During the course of life, virtually anything can happen to anyone. Many of these are good things, but others can be very unfortunate. In some cases, your ability to function independently may be severely impacted, leaving you dependent upon the decisions of others.
Conditions such as Alzheimer’s, dementia, stroke, and other debilitating ailments may limit your ability to speak for yourself and make your wishes known regarding treatment. This is why it is important to have a living will.
A living will details your wishes about what should be done if you find yourself in an end-of-life scenario. This includes the kinds of treatments you would allow and what situations you would willingly endure. It is important to consider your own values as well as how you would answer the following questions:
• What measures should be taken to keep me alive?
• Should any treatment that doesn’t resolve the health problem be used?
• At what point would life not be worth living anymore?
• What measures should be taken to preserve my comfort?
• How much of a financial burden can my family handle?
• What treatments would be too much of a burden for loved ones? For myself?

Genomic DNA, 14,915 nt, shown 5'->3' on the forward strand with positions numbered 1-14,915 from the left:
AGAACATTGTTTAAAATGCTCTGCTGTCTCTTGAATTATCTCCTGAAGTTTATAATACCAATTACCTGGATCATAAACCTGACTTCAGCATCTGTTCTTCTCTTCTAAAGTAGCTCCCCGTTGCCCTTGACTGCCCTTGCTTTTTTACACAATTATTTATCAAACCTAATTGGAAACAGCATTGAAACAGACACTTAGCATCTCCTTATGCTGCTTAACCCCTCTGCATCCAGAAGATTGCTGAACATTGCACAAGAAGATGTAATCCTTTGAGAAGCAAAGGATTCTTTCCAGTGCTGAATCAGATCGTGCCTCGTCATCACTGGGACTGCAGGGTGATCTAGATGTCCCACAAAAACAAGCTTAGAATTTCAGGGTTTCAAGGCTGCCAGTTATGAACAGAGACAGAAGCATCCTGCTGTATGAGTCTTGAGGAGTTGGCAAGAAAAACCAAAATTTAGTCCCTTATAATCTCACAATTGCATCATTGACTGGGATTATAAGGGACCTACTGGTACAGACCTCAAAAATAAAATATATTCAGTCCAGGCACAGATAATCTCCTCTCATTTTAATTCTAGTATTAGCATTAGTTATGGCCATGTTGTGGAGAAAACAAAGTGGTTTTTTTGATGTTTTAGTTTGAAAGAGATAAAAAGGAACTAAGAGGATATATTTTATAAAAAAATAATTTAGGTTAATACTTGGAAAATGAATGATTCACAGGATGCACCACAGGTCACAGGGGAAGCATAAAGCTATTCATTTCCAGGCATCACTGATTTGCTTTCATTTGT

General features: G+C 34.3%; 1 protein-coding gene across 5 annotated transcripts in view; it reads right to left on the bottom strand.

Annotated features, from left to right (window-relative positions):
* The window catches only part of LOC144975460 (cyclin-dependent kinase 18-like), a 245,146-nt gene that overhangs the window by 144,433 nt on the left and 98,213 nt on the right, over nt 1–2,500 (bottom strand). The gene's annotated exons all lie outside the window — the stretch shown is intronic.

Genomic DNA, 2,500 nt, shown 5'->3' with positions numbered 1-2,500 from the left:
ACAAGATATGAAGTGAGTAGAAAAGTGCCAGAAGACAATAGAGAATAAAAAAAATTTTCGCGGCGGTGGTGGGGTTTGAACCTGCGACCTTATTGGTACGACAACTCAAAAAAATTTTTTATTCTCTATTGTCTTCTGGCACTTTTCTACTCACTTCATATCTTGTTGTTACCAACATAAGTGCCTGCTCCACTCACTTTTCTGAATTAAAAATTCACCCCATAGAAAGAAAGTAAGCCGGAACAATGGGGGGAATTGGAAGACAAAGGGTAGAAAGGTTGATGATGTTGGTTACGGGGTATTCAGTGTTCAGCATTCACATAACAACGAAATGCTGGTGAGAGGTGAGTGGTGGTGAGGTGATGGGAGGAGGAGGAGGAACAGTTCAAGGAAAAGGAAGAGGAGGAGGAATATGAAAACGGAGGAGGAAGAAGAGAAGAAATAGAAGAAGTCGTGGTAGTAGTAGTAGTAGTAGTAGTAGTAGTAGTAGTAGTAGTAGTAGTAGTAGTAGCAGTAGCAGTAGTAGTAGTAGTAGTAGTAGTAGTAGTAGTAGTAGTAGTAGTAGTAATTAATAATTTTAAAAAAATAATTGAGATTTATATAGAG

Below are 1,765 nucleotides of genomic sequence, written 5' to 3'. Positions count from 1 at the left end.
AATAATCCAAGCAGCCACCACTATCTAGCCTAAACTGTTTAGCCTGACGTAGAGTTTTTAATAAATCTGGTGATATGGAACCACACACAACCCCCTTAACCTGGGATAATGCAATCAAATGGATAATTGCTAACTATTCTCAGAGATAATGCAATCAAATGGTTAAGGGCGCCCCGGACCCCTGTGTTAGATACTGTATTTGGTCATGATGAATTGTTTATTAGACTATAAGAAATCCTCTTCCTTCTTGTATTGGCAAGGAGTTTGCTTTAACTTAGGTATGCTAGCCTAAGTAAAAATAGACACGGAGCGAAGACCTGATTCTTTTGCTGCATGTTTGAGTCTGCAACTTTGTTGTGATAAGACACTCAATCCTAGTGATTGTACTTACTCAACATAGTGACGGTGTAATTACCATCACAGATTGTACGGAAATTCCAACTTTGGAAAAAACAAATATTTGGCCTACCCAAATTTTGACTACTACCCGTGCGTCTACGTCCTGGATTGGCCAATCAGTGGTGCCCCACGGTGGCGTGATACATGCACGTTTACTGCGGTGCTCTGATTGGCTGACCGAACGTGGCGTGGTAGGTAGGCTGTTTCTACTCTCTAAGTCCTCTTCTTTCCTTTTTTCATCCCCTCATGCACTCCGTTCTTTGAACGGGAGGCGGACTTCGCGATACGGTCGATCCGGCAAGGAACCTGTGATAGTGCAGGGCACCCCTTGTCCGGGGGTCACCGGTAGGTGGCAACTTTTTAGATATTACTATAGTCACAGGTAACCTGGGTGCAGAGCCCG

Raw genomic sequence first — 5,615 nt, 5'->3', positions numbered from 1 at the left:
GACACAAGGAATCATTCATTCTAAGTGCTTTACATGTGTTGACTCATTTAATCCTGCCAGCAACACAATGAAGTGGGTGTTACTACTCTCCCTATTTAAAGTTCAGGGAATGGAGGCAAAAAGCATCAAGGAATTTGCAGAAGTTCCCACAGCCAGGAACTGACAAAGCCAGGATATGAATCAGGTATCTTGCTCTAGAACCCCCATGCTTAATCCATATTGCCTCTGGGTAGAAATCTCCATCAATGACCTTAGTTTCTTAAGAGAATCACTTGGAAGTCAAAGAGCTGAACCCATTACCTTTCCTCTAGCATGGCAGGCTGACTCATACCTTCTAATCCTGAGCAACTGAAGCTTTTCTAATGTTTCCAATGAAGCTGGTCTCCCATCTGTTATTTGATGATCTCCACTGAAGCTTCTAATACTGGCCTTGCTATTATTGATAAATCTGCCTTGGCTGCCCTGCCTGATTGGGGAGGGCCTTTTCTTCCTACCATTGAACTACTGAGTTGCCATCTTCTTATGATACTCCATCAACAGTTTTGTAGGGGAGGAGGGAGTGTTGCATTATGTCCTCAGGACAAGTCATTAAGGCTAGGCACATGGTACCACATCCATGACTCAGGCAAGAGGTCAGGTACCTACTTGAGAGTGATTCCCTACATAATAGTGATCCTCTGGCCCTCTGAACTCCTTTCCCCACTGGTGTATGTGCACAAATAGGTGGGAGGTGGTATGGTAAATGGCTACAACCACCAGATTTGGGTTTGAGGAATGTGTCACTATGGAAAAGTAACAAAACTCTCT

These can be difficult questions to answer, especially since they involve issues we are not used to considering. However, it is best to make them now while you have a say in the matter.
A large part of a living will involves determining what treatments you would wish to be given to you if you find yourself otherwise unable to voice your desires. Some of these treatments include:
• Resuscitation if your heart should fail
• Tube feeding
• Mechanical ventilation for breathing
• Comfort/palliative care
• Dialysis in case of kidney failure
• Organ and tissue donations you would accept
• Organ and tissue donations you would want to make
• Infection treatment, including aggressive antibiotic and antiviral treatments
It is best to outline how long and when such treatments should and should not be given to you. It can be helpful to involve a medical professional or trusted loved one to help with these decisions. The document should also designate someone you trust to make final decisions on these issues.
Filling Out a Living Will
The process often involves a probate lawyer to ensure the document is created properly. In Texas, in order for a living will to be valid, it must either be notarized or be signed in the presence of two witnesses. These witnesses must be at least 18 and competent. When filling out the details of your will or making other important decisions, professional caregivers such as those at Senior Care Centers can provide much needed information.